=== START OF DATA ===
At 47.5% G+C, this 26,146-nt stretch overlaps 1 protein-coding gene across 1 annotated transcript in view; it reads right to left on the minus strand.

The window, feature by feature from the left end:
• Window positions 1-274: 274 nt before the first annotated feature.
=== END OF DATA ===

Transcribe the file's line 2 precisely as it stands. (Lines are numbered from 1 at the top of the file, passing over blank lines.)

The window, feature by feature from the left end: